Then there's the little girl vampire. I'm sure it's a totally different little girl vampire than the one in Interview with the Vampire, though. Shoot me. Shoot me dead.
Well, at least Rom Lim is doing the artwork, right? Except... wait... hang on... what the hell happened to Ron Lim? I don't get it. In the 1990s, Lim was the one superstar artist who actually looked like he gave a shit. I used to really dig his stuff. But this has been poisoned by the same Well of Incompetence™ that's taken the writing. Suddenly he can't draw faces, he can't render the human body and his storytelling is downright inept in places. Honestly, folks, Lim can draw. I've seen him do it. However, everything Anita Blake touches is instantly destroyed.
When the best thing about a comic is the 1,484-page Eternals preview Marvel's been beating everyone over the head with for the past few weeks, something is dreadfully wrong.
There was no fathomable reason for this to be printed, let alone shipped. This is easily the worst comic I've ever reviewed for this site. (No, Mike, that is not a challenge.) This may be the worst anything I've ever anythinged for anything. Merely telling you to skip this isn't enough. The sheer destructive power of Anita Blake, Vampire Hunter means that drastic measures have to be taken. Should you or anyone you know see a copy, call the local authorities immediately. The radiation storm subsequently unleashed upon the area will make your town uninhabitable for 500 years, but you can go to your eternal reward knowing that you prevented Anita Blake, Vampire Hunter — which has been categorically proven to be the Anti-Life Equation — from spreading among the general populace.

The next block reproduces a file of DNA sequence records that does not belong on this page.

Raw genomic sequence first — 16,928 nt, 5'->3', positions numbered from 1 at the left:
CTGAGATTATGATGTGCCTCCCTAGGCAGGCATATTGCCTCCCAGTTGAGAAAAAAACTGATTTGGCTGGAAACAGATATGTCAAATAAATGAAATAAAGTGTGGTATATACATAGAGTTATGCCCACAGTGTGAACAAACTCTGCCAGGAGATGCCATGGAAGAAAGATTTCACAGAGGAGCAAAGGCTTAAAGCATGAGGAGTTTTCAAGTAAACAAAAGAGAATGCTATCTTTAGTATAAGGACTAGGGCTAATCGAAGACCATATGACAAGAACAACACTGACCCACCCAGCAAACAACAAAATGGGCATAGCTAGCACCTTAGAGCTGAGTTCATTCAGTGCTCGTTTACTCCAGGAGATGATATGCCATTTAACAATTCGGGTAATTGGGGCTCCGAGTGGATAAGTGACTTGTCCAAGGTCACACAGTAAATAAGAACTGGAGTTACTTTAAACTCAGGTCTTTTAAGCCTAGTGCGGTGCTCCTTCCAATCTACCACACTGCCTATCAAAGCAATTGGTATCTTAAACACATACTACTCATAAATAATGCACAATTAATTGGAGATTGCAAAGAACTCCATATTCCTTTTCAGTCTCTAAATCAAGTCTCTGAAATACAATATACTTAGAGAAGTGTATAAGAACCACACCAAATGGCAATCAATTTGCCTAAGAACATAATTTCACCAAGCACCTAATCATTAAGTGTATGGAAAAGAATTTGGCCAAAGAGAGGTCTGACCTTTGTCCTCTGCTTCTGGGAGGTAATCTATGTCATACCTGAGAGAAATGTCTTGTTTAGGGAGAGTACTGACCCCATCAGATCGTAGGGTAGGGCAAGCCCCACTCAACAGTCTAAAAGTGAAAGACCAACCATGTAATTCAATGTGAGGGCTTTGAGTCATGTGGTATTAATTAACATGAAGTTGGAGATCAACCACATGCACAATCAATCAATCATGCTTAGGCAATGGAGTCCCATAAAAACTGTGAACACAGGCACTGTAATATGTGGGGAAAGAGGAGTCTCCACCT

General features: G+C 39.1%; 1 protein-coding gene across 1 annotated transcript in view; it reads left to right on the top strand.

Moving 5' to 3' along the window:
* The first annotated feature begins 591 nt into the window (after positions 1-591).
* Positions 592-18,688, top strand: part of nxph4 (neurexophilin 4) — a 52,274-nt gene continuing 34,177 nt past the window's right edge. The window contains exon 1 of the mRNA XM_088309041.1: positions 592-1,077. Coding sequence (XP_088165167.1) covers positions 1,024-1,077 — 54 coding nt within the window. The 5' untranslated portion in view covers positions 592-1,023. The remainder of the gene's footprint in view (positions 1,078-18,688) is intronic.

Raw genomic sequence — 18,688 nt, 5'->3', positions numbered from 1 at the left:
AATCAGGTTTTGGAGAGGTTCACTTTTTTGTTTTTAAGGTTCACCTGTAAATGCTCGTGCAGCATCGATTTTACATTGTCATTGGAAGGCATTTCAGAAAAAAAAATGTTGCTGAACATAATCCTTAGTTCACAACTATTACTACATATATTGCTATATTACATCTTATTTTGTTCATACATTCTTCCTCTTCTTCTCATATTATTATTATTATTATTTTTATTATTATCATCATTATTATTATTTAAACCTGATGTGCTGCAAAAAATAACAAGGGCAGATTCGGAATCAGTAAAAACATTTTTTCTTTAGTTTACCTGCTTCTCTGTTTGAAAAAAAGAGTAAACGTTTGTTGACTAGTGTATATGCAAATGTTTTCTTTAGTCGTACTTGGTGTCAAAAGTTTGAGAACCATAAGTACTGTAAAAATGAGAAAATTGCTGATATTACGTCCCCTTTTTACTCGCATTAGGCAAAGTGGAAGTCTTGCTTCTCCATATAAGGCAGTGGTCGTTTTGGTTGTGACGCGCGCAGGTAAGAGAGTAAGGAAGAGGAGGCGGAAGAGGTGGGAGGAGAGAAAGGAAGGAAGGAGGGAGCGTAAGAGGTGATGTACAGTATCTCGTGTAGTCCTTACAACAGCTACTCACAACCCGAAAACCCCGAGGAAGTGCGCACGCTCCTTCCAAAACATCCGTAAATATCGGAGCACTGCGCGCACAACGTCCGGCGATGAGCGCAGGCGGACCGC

Holy fuck, I hated this book.
Captain Britain and MI:13 #1
Writer: Paul Cornell
Penciler: Leonard Kirk
Inker: Jesse Delperdang
Colorist: Brian Reber
Letterer: VC's Joe Caramagna
Cover: Bryan Hitch
What, you thought Secret Invasion was limited to the shores of the United States? No, the Skrulls haven't forgotten about life overseas, as evidenced by Captain Britain and MI:13's activities in this miniseries. It seems that one particularly inventive Skrull has been a member of the British intelligence agency for years, usually taking the form of John Lennon, of all people. I guess I'd be a lot less inclined to distrust the guy who sang "Imagine" than, say, one of the Spice Girls, so the disguise makes sense. This Skrull, though, is one of the good guys. He's been open about his origins since day one, and is working from within to help reveal additional, less-forthcoming Skrulls operating inside the agency.